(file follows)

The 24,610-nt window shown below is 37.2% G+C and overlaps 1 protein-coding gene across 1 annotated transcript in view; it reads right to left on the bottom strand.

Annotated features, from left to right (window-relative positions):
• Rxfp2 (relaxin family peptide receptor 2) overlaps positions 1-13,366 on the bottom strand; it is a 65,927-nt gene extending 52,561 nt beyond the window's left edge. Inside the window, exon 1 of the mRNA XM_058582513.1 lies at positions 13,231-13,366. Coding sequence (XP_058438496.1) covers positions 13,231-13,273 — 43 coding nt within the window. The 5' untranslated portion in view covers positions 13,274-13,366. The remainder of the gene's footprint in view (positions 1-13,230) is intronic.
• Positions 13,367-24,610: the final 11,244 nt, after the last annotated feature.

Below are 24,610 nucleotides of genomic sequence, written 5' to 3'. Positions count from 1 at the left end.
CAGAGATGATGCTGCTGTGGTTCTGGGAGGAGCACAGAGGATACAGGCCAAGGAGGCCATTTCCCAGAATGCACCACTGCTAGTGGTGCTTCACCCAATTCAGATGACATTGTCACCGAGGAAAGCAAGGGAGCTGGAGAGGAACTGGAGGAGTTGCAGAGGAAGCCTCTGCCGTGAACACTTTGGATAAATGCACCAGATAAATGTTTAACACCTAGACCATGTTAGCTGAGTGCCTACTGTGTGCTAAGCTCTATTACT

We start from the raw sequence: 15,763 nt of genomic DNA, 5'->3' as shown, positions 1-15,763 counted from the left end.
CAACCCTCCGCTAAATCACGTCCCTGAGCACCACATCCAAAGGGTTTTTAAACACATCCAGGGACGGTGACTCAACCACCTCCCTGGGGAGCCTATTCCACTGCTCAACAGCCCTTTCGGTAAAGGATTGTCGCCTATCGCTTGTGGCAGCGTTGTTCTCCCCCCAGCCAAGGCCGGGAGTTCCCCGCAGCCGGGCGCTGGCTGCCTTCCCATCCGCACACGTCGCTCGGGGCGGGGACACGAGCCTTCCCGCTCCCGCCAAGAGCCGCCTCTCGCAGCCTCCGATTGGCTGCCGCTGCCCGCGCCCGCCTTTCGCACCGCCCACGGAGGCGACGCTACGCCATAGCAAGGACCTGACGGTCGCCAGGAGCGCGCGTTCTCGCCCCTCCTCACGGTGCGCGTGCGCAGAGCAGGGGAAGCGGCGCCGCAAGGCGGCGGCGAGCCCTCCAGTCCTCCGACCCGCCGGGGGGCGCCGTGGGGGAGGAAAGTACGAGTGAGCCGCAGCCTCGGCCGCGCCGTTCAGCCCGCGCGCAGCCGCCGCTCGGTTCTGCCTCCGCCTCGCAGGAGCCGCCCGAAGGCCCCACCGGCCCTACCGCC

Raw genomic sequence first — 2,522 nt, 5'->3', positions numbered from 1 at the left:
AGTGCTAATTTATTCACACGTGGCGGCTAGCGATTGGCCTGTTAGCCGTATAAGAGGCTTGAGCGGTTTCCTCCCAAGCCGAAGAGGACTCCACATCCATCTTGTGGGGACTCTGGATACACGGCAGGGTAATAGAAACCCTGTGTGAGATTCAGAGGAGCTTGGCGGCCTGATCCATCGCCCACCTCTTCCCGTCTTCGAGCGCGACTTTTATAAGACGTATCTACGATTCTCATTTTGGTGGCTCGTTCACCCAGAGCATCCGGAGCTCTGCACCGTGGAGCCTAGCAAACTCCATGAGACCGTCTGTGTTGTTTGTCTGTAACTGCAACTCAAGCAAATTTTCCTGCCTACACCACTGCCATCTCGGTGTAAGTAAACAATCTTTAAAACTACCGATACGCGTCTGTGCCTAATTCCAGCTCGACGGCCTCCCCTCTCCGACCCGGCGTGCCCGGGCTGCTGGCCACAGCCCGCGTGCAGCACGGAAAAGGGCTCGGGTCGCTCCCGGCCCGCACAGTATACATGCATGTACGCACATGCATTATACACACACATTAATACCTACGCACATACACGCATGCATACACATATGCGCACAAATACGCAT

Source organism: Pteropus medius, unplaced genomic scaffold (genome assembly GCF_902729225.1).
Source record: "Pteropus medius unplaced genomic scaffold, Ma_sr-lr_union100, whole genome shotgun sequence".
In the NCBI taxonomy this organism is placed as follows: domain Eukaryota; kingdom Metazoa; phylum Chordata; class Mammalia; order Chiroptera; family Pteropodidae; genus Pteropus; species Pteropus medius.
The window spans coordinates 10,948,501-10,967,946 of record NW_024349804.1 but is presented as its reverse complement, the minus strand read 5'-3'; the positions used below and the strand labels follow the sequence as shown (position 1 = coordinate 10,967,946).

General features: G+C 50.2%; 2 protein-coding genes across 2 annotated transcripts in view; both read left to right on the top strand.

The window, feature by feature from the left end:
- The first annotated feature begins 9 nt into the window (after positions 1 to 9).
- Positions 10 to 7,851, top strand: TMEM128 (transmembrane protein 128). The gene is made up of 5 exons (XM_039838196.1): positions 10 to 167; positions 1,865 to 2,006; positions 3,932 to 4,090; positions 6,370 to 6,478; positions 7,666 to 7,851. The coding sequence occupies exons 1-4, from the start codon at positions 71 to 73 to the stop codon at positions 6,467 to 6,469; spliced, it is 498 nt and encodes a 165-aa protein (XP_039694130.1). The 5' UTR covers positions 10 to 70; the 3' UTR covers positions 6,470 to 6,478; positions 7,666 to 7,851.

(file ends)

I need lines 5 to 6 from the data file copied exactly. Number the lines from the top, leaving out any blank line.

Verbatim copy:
Below are 24,610 nucleotides of genomic sequence, written 5' to 3'. Positions count from 1 at the left end.
CAGAGATGATGCTGCTGTGGTTCTGGGAGGAGCACAGAGGATACAGGCCAAGGAGGCCATTTCCCAGAATGCACCACTGCTAGTGGTGCTTCACCCAATTCAGATGACATTGTCACCGAGGAAAGCAAGGGAGCTGGAGAGGAACTGGAGGAGTTGCAGAGGAAGCCTCTGCCGTGAACACTTTGGATAAATGCACCAGATAAATGTTTAACACCTAGACCATGTTAGCTGAGTGCCTACTGTGTGCTAAGCTCTATTACT